Rotigotine: The first transdermal nonergot-derived dopamine agonist for the treatment of Parkinson disease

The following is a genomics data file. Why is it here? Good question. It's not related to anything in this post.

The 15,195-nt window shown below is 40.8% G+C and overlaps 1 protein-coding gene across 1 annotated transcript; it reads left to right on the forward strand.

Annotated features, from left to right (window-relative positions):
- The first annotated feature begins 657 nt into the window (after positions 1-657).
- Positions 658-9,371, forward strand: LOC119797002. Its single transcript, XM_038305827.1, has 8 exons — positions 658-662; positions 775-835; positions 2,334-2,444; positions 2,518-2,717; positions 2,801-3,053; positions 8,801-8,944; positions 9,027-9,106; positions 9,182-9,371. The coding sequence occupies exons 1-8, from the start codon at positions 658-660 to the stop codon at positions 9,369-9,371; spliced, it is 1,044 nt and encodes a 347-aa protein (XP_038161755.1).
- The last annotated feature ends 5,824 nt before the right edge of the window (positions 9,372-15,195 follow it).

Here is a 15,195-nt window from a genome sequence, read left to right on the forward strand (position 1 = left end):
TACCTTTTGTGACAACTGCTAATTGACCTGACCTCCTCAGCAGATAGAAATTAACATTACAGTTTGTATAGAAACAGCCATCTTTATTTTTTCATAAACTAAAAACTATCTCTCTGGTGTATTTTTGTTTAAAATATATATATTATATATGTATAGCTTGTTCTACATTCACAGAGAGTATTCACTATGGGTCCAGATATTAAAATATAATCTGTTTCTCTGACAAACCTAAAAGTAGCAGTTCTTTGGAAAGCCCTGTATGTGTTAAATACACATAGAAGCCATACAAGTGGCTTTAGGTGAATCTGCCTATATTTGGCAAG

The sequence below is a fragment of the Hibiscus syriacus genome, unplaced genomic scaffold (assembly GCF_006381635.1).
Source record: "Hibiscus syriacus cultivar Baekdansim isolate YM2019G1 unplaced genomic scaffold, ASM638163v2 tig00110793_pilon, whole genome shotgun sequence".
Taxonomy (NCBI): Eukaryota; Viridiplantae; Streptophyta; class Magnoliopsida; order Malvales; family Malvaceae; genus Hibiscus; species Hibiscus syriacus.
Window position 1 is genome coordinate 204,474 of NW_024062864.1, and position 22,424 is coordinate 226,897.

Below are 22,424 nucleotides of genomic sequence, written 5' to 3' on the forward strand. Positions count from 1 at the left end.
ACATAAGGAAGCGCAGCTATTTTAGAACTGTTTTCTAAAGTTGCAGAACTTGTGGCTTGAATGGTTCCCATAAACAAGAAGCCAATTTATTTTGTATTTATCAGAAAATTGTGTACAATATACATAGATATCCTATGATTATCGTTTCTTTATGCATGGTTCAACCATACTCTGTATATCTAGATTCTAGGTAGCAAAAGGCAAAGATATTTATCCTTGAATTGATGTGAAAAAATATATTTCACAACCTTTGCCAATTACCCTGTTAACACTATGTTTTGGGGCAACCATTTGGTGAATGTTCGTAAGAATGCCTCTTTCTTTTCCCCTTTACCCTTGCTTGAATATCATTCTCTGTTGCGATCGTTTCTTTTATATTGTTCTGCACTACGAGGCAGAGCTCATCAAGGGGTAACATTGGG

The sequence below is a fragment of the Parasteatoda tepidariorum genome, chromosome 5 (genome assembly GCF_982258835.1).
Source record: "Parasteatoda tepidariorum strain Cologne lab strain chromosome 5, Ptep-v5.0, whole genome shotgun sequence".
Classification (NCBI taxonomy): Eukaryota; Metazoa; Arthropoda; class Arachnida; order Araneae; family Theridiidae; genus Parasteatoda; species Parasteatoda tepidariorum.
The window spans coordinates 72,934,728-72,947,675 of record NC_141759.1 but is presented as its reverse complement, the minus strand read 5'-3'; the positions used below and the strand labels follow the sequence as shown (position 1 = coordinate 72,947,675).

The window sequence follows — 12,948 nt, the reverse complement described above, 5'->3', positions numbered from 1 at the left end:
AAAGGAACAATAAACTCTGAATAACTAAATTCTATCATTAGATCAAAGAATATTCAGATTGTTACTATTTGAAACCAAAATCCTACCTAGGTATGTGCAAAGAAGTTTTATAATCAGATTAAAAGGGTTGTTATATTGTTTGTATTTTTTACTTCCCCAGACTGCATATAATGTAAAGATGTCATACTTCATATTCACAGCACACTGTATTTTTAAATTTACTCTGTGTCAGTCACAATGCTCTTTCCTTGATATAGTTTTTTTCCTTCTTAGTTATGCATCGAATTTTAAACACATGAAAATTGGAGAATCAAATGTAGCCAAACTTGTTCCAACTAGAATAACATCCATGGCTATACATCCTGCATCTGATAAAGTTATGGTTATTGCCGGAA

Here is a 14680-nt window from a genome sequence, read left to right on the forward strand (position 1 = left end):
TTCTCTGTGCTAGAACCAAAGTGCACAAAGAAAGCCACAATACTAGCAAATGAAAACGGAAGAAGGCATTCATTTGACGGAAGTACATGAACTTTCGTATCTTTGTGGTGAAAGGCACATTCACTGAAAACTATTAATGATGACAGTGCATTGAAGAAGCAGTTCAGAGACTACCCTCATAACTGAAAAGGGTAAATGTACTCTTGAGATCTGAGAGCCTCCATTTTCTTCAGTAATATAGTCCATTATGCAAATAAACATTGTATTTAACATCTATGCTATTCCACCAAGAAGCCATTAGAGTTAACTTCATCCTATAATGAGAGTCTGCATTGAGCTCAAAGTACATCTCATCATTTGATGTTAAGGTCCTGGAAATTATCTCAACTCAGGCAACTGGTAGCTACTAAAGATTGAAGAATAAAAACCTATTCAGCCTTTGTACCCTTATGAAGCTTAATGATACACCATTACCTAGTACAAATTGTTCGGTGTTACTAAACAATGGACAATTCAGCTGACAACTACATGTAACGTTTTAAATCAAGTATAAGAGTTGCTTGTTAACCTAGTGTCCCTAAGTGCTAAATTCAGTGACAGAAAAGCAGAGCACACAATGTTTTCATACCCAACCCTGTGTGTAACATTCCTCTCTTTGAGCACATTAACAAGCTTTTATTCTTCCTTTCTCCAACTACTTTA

Parkinson disease (PD) is a chronic, progressive neurodegenerative disorder affecting approximately 1% of people aged >60 years. Levodopa has long been the cornerstone of PD treatment, but many patients receiving long-term levodopa therapy experience dyskinesia and motor fluctuations. Dopamine agonists act directly on dopamine receptors and are associated with a lower incidence of dyskinesias. There are 2 subclasses of dopamine agonists: ergot-derived and nonergot-derived. The use of ergot-derived dopamine agonists has declined in recent years due to the agents' association with valvular heart disease. Nonergot-derived dopamine agonists such as ropinirole and pramipexole are used more widely in the treatment of PD. Rotigotine is a nonergot-derived dopamine agonist that was approved by FDA on May 9, 2007, for the treatment of early-stage idiopathic PD. Rotigotine is the first approved nonergot-derived dopamine agonist that is delivered continuously through a transdermal silicone-based patch that is replaced..

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